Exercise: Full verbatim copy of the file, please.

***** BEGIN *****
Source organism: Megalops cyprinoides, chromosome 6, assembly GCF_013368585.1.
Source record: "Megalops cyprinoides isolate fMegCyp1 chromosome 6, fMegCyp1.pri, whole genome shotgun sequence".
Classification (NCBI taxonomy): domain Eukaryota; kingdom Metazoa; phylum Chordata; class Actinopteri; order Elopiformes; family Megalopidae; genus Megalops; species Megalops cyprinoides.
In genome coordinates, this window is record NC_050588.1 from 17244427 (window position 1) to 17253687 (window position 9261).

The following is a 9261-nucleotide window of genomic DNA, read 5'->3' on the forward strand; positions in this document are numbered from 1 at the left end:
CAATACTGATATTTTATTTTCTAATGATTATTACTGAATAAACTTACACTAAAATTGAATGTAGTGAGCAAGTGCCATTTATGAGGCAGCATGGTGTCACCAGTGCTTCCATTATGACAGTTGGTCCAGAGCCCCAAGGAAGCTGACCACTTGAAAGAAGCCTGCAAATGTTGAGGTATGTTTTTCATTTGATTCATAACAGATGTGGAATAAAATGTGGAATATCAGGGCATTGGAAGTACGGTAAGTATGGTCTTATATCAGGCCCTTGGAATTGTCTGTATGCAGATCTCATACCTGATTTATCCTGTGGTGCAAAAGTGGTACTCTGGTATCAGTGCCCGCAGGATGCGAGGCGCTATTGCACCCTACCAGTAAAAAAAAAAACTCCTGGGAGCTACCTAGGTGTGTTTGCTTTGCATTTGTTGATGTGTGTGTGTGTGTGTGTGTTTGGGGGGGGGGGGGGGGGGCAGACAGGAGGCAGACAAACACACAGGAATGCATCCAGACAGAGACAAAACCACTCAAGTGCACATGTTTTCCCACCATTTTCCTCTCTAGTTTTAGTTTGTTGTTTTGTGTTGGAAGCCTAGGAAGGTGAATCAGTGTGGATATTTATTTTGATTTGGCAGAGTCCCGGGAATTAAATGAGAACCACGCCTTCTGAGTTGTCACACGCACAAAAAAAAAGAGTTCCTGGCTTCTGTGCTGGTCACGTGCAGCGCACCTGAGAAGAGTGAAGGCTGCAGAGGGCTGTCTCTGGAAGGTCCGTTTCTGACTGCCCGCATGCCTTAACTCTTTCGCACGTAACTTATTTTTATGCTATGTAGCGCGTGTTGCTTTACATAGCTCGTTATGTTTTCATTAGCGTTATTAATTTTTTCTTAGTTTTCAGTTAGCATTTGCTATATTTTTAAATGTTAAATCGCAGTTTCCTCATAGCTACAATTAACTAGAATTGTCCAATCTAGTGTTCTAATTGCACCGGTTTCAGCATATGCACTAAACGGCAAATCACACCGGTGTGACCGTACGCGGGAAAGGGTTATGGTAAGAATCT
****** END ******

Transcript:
Source organism: Megalops cyprinoides, chromosome 6, assembly GCF_013368585.1.
Source record: "Megalops cyprinoides isolate fMegCyp1 chromosome 6, fMegCyp1.pri, whole genome shotgun sequence".
Classification (NCBI taxonomy): domain Eukaryota; kingdom Metazoa; phylum Chordata; class Actinopteri; order Elopiformes; family Megalopidae; genus Megalops; species Megalops cyprinoides.
In genome coordinates, this window is record NC_050588.1 from 17244427 (window position 1) to 17253687 (window position 9261).

The following is a 9261-nucleotide window of genomic DNA, read 5'->3' on the forward strand; positions in this document are numbered from 1 at the left end:
CAATACTGATATTTTATTTTCTAATGATTATTACTGAATAAACTTACACTAAAATTGAATGTAGTGAGCAAGTGCCATTTATGAGGCAGCATGGTGTCACCAGTGCTTCCATTATGACAGTTGGTCCAGAGCCCCAAGGAAGCTGACCACTTGAAAGAAGCCTGCAAATGTTGAGGTATGTTTTTCATTTGATTCATAACAGATGTGGAATAAAATGTGGAATATCAGGGCATTGGAAGTACGGTAAGTATGGTCTTATATCAGGCCCTTGGAATTGTCTGTATGCAGATCTCATACCTGATTTATCCTGTGGTGCAAAAGTGGTACTCTGGTATCAGTGCCCGCAGGATGCGAGGCGCTATTGCACCCTACCAGTAAAAAAAAAAACTCCTGGGAGCTACCTAGGTGTGTTTGCTTTGCATTTGTTGATGTGTGTGTGTGTGTGTGTGTTTGGGGGGGGGGGGGGGGGGCAGACAGGAGGCAGACAAACACACAGGAATGCATCCAGACAGAGACAAAACCACTCAAGTGCACATGTTTTCCCACCATTTTCCTCTCTAGTTTTAGTTTGTTGTTTTGTGTTGGAAGCCTAGGAAGGTGAATCAGTGTGGATATTTATTTTGATTTGGCAGAGTCCCGGGAATTAAATGAGAACCACGCCTTCTGAGTTGTCACACGCACAAAAAAAAAGAGTTCCTGGCTTCTGTGCTGGTCACGTGCAGCGCACCTGAGAAGAGTGAAGGCTGCAGAGGGCTGTCTCTGGAAGGTCCGTTTCTGACTGCCCGCATGCCTTAACTCTTTCGCACGTAACTTATTTTTATGCTATGTAGCGCGTGTTGCTTTACATAGCTCGTTATGTTTTCATTAGCGTTATTAATTTTTTCTTAGTTTTCAGTTAGCATTTGCTATATTTTTAAATGTTAAATCGCAGTTTCCTCATAGCTACAATTAACTAGAATTGTCCAATCTAGTGTTCTAATTGCACCGGTTTCAGCATATGCACTAAACGGCAAATCACACCGGTGTGACCGTACGCGGGAAAGGGTTATGGTAAGAATCT